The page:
What happened

Shares of the robotic surgery company TransEnterix (NYSEMKT:TRXC) ended the day higher by a healthy 12.8%. The catalyst? 

The robotic surgery company's shares perked up in response to a bullish note by RBC Capital analyst Glenn Novarro. Specifically, Novarro stated that the commercial launch of TransEnterix's newly approved Senhance system should only continue to gain momentum going forward, and the system's sales should more than double from current levels before year's end.

TransEnterix's stock is now up by an impressive 80.5% this month, thanks in large part to Senhance's better-than-expected commercial launch. 

Rocket taking flight.

Image Source: Getty Images.

 

So what

When TransEnterix's Senhance system was first approved last October, Wall Street wasn't overly optimistic that the company could effectively compete against Intuitive Surgical's entrenched da vinci system. Intuitive, after all, has an 18-year head start, and robotic surgery platforms require extensive training to operate and maintain.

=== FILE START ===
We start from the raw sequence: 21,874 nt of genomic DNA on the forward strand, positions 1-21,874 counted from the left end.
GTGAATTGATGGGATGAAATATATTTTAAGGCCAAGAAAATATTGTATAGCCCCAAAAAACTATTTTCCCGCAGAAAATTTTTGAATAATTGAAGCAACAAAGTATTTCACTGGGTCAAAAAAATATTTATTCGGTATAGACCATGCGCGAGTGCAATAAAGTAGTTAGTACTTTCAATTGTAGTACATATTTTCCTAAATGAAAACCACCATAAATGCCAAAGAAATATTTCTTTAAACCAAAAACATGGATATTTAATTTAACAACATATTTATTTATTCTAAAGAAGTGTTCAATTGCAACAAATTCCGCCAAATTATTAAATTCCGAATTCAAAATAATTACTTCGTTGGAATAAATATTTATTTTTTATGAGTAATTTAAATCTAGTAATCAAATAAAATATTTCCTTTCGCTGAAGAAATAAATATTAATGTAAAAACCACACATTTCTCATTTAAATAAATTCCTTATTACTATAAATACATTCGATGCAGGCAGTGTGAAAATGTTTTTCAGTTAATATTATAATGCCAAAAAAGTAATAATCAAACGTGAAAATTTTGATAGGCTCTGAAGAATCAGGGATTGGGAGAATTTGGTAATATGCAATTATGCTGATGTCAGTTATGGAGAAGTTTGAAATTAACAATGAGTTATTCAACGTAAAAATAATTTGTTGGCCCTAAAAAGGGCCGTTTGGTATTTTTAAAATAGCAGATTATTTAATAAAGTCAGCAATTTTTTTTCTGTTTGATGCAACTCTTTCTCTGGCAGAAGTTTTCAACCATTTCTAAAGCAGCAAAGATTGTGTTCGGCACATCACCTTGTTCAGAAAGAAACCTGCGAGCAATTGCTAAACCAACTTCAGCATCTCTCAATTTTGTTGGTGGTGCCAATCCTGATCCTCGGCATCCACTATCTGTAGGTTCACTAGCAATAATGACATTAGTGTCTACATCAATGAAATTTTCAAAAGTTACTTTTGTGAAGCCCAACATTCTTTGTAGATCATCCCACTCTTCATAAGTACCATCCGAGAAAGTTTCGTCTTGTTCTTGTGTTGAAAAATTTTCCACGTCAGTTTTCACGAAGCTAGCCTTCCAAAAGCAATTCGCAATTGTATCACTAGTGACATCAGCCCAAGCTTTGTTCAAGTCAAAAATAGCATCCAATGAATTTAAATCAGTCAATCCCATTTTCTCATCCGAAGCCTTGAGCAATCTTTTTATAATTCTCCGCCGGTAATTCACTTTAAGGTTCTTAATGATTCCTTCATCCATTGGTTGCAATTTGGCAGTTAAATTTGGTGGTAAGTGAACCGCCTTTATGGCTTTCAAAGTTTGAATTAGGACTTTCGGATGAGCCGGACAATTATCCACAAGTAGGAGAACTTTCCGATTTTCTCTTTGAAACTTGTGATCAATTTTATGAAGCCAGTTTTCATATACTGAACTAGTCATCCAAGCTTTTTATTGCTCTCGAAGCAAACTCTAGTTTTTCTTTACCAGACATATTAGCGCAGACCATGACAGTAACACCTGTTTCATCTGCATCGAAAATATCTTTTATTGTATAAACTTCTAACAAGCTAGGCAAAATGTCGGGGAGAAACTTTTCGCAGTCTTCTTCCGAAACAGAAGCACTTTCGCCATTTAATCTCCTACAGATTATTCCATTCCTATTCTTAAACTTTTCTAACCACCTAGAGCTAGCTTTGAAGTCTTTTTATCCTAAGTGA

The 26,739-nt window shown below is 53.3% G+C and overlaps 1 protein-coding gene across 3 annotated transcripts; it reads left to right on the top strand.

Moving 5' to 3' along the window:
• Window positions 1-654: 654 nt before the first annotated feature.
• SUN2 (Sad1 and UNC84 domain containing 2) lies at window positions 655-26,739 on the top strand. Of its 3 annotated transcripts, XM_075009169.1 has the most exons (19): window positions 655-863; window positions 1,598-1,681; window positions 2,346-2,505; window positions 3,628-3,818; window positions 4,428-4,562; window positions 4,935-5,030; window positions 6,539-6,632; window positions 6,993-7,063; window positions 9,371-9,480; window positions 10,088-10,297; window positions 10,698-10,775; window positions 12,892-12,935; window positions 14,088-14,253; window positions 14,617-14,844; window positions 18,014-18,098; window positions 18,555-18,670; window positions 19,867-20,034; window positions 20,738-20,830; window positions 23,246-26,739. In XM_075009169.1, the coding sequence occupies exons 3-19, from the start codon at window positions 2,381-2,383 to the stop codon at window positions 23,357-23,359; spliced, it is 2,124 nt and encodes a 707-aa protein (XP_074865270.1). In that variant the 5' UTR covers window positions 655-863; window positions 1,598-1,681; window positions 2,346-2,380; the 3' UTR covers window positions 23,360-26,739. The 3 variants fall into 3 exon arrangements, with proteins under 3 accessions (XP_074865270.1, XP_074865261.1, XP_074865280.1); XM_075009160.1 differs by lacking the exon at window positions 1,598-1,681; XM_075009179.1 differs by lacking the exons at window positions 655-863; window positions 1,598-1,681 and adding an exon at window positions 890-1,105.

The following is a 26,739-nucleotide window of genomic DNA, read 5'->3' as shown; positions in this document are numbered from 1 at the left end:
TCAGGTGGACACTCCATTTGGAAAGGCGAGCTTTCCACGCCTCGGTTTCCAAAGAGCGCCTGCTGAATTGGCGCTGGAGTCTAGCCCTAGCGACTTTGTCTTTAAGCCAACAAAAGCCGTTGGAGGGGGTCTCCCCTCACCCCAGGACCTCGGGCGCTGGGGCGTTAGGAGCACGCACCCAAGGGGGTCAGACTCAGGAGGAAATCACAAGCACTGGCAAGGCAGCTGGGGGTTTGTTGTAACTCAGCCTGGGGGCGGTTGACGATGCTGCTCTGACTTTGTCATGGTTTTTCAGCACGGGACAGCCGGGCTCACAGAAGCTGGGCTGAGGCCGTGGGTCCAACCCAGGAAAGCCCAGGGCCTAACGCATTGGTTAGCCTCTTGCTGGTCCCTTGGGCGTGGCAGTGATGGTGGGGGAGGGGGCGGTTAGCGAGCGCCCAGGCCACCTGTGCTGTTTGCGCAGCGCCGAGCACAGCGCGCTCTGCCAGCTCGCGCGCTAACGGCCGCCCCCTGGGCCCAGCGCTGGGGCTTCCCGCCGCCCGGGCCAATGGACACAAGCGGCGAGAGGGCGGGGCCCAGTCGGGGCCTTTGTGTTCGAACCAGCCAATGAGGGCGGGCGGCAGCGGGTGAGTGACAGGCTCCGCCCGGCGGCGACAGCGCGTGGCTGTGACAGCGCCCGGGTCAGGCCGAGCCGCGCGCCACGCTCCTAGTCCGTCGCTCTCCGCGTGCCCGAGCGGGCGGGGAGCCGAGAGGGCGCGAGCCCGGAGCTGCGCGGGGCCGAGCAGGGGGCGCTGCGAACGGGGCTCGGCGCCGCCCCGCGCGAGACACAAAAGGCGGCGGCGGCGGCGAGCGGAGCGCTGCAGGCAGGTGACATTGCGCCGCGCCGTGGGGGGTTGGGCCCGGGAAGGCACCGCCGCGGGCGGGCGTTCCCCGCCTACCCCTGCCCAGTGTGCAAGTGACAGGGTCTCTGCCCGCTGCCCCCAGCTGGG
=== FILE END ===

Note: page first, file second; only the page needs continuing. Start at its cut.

In other words, it wasn't a given that conservative-minded hospital administrators would be willing to take a chance on a novel robotic surgery platform manufactured by a company with a less-than-stellar balance sheet. However, TransEnterix is so far proving the naysayers wrong, with the company already selling a whopping five units right out of the gate.  

Now what

Looking ahead, TransEnterix is working toward broadening Senhance's commercial opportunity via a label expansion that would cover both laparoscopic inguinal hernia and laparoscopic gallbladder surgeries. The U.S. Food and Drug Administration is expected to make its regulatory decision on this label expansion by midyear.

Before investors get too excited, however, it's important to bear in mind that TransEnterix's shares are now trading at a forward-looking price-to-sales ratio of around 17, implying that most of the stock's near-term upside potential is already baked into the price right now. So, it's probably not a good idea to enter at this point unless you are willing to hold the company's shares for an extended period.

 

George Budwell has no position in any of the stocks mentioned. The Motley Fool owns shares of and recommends Intuitive Surgical. The Motley Fool has a disclosure policy.